I had to refuse the concept of a static (per version, per application) list. Instead, I have chosen the opposite - a list that is continuously generated by the application itself. Whenever is the localization subsystem asked to translate an expression, the expression is added to a local table of expressions.

Delivering reference expressions to translators

As already said above, the list of expressions to translate is assembled dynamically as the translating person uses the application.

When people opt-in to participate in the translation efforts, the application starts to build the list and also monitors, which expressions are used most often. The list of expressions is sorted by frequency of use and the translator starts from the most often used expressions.

I also decided to allow translations to be specified directly inside the application, though this is
just an implementation detail.

There were additional challenges. What if multiple translators worked on the same language concurrently? There was a clear need to synchronize the process.

I decided to add a "Synchronize" function. The user hits a button and the application sends all the translated expressions and also all the encountered but not yet translated expressions to a web server. The server then merges the new data with the old expressions and responds with the latest table of both translated and untranslated expressions.

In case of conflict, access rights are used to decide whose expression takes precedence.

Multiple users may work on the same language if they click on the "Synchronize" button often enough.

Delivering translated expressions to end users

This was a critical part. The language switch must be on a visible place - I put it right on the initial screen of the application.

rsrc/languages-panel.png image

When the user clicks on a language, the application not only switches to that language, but also downloads the latest language pack.

What went right?

After nearly 2 years, the application is at least partially available in all major languages and in some minor ones. Although not all expressions were translated, the application is actually quite usable when the percentage of translated strings reaches ~30% for a language. This is due to the frequency sorting of expression usage and due to the fact, that there is a lot of expressions that are only ever visible if the user is an expert.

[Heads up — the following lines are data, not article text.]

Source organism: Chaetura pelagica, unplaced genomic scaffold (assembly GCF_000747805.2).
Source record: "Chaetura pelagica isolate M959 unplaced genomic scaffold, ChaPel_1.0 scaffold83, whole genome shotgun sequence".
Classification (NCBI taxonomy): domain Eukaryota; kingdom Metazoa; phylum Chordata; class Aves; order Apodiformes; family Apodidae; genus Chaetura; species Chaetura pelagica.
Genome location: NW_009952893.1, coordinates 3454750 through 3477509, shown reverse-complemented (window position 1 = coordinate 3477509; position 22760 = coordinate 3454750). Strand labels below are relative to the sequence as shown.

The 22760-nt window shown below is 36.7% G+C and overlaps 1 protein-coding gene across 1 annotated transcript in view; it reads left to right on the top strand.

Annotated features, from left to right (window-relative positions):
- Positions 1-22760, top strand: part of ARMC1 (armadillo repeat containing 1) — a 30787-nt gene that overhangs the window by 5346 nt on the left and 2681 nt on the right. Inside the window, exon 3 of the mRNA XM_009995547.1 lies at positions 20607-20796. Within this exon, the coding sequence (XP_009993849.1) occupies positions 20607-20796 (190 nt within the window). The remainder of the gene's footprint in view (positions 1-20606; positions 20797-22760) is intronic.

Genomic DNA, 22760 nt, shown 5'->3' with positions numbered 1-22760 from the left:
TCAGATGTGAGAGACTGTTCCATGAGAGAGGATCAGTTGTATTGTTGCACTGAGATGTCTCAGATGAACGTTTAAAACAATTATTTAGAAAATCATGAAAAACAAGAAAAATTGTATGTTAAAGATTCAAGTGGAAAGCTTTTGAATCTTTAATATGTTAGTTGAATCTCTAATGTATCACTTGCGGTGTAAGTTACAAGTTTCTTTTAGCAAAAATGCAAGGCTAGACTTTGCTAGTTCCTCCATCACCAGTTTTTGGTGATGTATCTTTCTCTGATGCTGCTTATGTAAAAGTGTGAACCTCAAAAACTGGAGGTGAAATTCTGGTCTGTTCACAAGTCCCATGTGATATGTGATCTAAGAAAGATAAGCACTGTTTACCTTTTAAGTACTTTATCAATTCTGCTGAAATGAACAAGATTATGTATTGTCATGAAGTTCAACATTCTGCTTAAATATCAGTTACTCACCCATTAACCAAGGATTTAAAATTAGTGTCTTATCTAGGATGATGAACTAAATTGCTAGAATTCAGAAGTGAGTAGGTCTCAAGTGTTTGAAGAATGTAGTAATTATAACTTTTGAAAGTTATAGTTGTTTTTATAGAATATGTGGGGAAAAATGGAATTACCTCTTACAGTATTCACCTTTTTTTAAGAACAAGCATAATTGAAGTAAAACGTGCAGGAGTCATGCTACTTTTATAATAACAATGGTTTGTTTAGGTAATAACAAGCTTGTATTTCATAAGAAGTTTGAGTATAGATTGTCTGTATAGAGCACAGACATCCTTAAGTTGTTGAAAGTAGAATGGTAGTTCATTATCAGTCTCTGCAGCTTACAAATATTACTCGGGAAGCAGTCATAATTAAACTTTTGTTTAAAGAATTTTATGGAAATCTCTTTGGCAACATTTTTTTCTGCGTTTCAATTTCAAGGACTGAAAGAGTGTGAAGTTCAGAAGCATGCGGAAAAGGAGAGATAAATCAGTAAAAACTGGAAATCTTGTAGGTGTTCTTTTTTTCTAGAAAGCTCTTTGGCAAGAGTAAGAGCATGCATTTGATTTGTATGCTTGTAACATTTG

Community-powered localization has its advantages:

  • Translators have domain-knowledge. They are after all users of the application.
  • Some translators are very fast - they love the software and they love translating.
  • Translators work as volunteers.
  • Multiple translators may work on the same language.
  • Translations are available even before completion.

But there are also risks:

  • Overzealous users. There was one person that used Google Translate to translate into multiple languages. He did not respond to emails, I had to disable his account and IP and delete all his work.
  • No control over the translation quality or speed.

What went wrong?

I have taken the list of languages from Windows. This was probably a wrong move. The Windows list contains sub-languages. Like French (France) and French (Canada). They are very similar and it would be more beneficial if the French-speaking translators in France and Canada were able to cooperate. Now there are two very similar translations.

I have left printf formatting sequences (%i, %s, ...) and Windows accelerator markup (&File) in the expressions. Although I have given instructions how to deal with them, it confused some users.